St. Louis ArtWorks is a job-training program combining art and life-skills education to create opportunities for high school students through a vigorous program using the arts as a vehicle for gaining multiple skills. Teens are hired as apprentices, working closely with a teaching artist to become immersed in a specialized artistic discipline.
I teach textiles, and apprentices begin by learning dyeing techniques such as batik and itajime shibori. In the first few weeks, they produce a large collection of fabrics exploring a variety of patterns and color schemes.
After creating their collections, apprentices learn machine sewing for construction and hand embroidery for embellishment. Finally, the fabrics are combined to develop a line of home goods, accessories, and decorative wall hangings. Through the processes of designing, dyeing, cutting, sewing, and finishing, each item created contains the work of multiple apprentices.
The creative work done at STL ArtWorks is a vehicle to in-depth real-world job training. For many apprentices, this is the first experience with applying to and interviewing for a formal job, receiving a paycheck, and being accountable to a work environment. The program is structured to incorporate extensive professional development – everything from introducing themselves and shaking hands when visitors come the studio, to presenting design concepts and receiving critical feedback at a client meeting. Additionally, the program includes life-skills training sessions on topics such as fiscal literacy, health and nutrition, and resume writing.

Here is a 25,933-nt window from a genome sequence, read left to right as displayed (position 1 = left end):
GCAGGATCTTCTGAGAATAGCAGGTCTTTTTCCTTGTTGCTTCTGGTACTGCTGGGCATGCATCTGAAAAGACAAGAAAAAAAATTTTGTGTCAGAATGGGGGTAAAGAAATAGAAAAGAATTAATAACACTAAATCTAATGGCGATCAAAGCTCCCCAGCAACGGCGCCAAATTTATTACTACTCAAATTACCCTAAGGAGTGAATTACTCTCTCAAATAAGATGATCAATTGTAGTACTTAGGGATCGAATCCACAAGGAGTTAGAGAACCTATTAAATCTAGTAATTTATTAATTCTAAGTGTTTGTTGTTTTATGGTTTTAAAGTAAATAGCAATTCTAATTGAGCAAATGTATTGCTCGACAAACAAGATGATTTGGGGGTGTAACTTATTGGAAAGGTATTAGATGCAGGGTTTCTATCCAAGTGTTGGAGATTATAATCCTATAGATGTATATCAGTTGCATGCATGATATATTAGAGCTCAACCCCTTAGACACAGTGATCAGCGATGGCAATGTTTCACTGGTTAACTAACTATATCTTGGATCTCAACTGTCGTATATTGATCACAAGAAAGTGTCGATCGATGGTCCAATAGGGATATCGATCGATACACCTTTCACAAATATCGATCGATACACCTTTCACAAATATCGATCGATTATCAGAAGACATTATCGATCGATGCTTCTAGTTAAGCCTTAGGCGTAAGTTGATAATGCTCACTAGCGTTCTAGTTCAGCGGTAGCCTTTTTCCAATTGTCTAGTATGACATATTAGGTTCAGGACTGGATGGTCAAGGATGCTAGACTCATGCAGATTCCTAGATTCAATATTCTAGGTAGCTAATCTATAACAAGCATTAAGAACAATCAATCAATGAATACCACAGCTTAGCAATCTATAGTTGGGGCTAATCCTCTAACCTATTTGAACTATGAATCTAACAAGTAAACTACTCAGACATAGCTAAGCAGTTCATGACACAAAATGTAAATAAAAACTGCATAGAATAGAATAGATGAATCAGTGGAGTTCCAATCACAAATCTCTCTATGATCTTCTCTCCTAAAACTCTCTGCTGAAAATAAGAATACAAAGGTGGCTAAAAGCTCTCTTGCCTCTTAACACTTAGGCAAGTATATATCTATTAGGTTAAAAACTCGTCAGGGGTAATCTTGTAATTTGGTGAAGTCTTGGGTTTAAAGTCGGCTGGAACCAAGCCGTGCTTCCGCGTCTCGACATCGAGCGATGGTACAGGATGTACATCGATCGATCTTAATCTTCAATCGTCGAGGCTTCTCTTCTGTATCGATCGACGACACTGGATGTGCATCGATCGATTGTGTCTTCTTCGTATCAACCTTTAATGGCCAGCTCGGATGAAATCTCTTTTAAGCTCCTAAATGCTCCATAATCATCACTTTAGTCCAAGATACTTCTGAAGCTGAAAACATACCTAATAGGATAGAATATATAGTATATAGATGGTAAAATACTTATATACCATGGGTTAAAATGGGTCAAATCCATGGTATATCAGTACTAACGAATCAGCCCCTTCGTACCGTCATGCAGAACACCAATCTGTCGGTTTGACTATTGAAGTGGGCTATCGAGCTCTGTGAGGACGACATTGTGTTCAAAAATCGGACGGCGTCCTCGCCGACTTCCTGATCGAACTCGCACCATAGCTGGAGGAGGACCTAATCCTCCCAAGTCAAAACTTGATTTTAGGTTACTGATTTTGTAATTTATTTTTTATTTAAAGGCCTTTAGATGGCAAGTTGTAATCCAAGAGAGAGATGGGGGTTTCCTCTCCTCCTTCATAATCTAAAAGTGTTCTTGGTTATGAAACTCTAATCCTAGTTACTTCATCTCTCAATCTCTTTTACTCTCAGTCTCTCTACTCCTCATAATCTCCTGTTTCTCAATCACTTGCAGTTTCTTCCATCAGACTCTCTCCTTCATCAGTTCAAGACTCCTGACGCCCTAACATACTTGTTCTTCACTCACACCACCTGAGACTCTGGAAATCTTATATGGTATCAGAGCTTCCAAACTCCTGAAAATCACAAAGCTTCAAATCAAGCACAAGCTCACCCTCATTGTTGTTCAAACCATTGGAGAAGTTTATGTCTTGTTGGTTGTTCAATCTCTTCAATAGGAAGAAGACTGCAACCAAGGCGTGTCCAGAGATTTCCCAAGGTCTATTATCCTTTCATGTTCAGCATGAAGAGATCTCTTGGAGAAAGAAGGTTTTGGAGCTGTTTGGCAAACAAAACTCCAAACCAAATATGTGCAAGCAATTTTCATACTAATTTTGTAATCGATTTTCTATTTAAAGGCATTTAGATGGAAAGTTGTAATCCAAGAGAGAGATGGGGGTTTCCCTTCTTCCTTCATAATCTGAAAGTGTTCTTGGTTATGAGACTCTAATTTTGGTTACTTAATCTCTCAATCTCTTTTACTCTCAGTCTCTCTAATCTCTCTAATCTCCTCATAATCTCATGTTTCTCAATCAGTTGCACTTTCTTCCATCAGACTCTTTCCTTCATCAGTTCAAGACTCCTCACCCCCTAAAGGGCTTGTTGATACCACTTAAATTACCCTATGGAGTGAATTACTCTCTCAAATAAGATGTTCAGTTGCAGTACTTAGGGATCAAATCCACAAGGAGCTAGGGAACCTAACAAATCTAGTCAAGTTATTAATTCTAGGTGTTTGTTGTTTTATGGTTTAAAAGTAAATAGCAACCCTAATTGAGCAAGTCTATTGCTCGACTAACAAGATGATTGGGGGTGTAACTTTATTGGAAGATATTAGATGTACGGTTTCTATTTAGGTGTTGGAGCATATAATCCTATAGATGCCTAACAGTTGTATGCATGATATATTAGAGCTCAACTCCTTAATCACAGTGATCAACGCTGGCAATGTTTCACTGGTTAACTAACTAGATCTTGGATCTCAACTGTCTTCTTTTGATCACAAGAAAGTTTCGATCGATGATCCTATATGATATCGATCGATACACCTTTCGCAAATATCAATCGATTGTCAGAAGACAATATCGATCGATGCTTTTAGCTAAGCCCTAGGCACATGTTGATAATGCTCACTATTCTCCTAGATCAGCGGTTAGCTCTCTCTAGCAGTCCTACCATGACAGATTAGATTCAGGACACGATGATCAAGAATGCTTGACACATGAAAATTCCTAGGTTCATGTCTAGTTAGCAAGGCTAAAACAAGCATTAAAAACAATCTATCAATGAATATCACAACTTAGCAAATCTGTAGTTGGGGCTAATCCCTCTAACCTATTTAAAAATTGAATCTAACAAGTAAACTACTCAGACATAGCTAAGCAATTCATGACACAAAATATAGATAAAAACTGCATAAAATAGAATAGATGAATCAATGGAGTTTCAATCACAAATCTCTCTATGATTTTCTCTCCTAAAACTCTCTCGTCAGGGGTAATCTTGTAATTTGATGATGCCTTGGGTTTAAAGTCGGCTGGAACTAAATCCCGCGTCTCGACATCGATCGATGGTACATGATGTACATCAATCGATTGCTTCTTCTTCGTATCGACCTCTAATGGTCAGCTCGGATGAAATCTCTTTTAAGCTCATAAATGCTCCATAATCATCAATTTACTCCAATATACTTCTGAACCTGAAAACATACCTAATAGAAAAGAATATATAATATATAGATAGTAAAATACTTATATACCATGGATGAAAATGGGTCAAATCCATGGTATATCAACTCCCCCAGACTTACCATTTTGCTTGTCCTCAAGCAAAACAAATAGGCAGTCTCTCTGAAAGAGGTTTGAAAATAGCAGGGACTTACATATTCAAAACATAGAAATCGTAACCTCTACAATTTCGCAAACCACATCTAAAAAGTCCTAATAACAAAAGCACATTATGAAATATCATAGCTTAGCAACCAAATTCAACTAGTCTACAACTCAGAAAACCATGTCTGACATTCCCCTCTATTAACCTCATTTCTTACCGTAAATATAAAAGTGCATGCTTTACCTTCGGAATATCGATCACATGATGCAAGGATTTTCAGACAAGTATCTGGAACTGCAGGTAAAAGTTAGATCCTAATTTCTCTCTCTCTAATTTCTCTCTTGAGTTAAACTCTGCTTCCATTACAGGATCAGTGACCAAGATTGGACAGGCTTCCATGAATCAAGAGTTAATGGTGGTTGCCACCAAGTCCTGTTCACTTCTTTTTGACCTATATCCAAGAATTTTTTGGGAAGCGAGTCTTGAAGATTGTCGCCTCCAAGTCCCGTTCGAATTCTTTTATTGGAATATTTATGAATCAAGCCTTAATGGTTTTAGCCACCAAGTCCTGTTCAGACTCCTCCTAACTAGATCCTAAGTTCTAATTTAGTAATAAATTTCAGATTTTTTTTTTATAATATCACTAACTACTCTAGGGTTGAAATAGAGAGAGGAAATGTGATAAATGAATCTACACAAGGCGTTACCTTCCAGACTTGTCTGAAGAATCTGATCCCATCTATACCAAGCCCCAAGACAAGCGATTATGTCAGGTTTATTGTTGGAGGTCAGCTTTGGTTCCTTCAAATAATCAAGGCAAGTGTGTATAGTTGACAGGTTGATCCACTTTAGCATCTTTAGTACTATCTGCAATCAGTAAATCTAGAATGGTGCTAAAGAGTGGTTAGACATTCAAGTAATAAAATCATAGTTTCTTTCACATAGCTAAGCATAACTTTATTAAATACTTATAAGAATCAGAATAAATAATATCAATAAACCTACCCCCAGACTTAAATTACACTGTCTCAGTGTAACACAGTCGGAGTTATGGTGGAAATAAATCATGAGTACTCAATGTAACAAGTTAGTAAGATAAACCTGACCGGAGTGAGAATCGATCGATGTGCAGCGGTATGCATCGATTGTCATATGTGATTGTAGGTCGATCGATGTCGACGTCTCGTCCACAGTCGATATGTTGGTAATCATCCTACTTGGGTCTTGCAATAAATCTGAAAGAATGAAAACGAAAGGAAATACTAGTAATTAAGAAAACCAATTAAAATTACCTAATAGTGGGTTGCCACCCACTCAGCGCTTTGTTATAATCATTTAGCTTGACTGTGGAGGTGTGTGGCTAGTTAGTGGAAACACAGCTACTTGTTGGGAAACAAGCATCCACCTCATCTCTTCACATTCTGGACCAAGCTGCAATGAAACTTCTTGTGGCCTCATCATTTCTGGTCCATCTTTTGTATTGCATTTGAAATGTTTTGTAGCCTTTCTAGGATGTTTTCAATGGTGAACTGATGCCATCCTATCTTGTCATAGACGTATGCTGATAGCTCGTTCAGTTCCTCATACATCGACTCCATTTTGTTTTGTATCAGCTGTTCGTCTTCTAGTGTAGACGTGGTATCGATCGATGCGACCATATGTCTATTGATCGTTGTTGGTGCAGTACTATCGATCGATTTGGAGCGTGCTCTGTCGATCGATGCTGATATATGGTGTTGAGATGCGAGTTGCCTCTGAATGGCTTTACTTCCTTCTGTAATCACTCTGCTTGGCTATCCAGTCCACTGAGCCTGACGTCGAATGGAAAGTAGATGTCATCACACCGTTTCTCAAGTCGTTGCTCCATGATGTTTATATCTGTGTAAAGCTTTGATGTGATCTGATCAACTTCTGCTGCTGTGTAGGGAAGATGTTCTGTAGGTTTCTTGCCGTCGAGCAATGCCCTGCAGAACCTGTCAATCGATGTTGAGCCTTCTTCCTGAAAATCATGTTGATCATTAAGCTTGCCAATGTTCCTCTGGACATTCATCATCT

As stated by the organization, “The mission of St. Louis ArtWorks is to broaden educational and career opportunities for youth in the St. Louis Region through apprenticeships in the arts and through community collaborations. The organization’s goal is to create positive educational opportunities through art for youth through paid apprenticeships.” It has been incredible to witness the empowerment and confidence developed within the framework of this program. As a teaching artist, I have seen how the experience of working in this apprenticeship directly impacts the apprentices, manifesting in pride for the quality of their work and pride in themselves.
More about STL ArtWorks can be found online here.
This article was written by Kelsey Viola Wiskirchen, and shared by Judy Newland.
Kelsey Viola Wiskirchen is a textile artist & educator living in St. Louis, Missouri. She has been a member of WARP since 2010, when she was a graduate student at Arizona State University and received the Alice Brown Memorial Scholarship to attend the annual conference. Kelsey currently teaches textiles at St. Louis ArtWorks & community workshops from her studio in St. Louis.